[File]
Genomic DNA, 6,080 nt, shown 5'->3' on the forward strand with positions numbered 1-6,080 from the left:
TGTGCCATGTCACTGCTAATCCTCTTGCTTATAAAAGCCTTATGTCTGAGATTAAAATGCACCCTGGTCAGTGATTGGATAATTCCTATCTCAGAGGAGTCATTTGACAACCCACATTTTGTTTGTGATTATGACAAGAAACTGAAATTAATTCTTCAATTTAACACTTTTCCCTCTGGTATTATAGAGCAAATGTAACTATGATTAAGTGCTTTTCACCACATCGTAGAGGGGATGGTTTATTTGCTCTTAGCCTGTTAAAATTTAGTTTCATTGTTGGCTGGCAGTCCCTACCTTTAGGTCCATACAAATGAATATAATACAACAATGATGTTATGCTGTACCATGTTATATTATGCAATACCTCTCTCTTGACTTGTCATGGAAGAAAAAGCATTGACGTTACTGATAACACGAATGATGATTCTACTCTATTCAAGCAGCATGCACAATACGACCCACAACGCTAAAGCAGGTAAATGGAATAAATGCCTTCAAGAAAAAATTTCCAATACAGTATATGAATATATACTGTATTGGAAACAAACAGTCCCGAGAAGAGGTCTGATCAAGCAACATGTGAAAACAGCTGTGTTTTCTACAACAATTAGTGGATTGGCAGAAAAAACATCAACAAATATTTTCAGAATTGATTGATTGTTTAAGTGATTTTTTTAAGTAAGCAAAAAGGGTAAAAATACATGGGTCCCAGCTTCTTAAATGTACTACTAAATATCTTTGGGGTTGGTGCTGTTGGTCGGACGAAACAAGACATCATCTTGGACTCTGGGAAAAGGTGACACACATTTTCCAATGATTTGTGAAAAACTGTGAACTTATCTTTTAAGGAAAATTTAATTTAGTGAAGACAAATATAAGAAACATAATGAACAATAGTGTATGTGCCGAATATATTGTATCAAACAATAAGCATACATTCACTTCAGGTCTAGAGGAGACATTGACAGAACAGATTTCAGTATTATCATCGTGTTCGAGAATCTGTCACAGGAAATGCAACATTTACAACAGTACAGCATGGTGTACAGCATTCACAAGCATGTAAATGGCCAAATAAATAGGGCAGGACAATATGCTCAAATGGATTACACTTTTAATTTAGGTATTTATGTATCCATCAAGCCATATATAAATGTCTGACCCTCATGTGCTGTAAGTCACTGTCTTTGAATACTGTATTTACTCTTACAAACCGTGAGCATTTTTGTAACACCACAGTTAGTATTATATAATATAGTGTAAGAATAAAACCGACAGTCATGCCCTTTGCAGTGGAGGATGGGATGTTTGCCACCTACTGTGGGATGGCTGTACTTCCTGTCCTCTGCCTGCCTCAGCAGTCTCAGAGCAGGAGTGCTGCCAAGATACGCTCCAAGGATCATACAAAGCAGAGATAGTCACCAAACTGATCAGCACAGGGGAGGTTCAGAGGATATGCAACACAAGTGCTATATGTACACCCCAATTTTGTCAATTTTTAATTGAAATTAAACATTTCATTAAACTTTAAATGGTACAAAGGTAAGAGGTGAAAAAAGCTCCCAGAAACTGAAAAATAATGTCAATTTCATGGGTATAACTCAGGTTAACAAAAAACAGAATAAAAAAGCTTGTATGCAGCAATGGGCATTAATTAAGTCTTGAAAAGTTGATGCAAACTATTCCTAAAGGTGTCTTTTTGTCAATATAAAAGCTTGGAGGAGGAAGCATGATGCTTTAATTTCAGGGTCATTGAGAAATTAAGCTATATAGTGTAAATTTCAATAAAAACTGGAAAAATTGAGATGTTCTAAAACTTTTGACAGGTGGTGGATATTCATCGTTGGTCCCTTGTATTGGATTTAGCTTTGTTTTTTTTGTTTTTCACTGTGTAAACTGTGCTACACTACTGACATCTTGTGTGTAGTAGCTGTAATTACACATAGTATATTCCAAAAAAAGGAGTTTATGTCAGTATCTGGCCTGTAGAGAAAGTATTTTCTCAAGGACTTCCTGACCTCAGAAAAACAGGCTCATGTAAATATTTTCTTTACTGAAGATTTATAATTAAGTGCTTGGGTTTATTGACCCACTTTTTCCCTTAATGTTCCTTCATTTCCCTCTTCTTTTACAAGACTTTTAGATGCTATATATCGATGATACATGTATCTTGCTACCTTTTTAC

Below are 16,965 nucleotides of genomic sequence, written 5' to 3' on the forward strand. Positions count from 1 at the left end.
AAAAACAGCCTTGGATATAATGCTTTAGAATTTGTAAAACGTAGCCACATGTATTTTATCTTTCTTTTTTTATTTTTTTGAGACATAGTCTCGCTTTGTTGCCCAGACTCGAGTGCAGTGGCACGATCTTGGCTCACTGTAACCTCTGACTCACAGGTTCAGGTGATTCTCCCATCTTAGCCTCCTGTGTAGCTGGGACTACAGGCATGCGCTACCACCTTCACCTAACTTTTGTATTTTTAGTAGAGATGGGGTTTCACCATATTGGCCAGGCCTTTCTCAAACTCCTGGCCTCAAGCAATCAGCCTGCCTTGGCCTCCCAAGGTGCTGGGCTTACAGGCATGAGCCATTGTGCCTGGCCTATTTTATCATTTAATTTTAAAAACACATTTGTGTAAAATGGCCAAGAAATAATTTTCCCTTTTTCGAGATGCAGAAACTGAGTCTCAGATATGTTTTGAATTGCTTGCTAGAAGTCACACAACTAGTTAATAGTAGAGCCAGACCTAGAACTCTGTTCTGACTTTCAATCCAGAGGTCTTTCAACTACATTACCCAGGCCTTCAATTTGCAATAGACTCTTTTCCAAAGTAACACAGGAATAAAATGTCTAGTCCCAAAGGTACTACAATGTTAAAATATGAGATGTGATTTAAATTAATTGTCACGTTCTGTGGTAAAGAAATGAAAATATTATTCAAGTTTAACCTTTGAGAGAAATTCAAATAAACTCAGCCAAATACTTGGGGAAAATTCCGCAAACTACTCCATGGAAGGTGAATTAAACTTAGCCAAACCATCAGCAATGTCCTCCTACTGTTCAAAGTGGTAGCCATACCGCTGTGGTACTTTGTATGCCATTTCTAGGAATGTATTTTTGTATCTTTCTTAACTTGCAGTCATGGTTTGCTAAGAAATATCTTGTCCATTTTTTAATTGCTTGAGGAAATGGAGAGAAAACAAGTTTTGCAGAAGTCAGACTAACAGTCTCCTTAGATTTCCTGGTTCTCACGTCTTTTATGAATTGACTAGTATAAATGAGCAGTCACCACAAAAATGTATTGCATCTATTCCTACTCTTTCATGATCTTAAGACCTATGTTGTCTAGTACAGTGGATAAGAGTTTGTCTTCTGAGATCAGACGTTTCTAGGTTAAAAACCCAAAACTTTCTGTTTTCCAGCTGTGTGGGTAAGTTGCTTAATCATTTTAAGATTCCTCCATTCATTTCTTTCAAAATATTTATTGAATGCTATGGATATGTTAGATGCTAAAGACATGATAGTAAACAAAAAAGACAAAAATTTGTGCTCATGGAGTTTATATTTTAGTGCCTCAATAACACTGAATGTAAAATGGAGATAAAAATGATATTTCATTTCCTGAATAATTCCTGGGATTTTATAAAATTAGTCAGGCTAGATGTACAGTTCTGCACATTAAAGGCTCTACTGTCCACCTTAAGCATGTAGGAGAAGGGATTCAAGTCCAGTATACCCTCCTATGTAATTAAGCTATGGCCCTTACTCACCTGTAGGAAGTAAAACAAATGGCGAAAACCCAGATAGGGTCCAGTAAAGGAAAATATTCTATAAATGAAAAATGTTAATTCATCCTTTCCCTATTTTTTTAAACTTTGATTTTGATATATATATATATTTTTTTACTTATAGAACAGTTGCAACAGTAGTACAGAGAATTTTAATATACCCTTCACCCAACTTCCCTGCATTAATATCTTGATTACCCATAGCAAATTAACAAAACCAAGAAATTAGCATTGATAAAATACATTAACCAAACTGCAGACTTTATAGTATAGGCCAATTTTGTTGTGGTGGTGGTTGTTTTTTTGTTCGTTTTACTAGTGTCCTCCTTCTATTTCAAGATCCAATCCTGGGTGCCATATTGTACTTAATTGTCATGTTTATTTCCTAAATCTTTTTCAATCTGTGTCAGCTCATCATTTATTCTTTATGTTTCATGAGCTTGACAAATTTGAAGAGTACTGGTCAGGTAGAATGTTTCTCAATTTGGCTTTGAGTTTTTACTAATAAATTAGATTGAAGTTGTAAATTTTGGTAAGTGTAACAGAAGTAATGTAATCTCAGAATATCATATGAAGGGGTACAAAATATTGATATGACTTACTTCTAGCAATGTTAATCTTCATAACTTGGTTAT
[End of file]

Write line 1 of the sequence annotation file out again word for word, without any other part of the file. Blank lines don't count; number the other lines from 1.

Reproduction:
Genomic DNA, 6,080 nt, shown 5'->3' on the forward strand with positions numbered 1-6,080 from the left: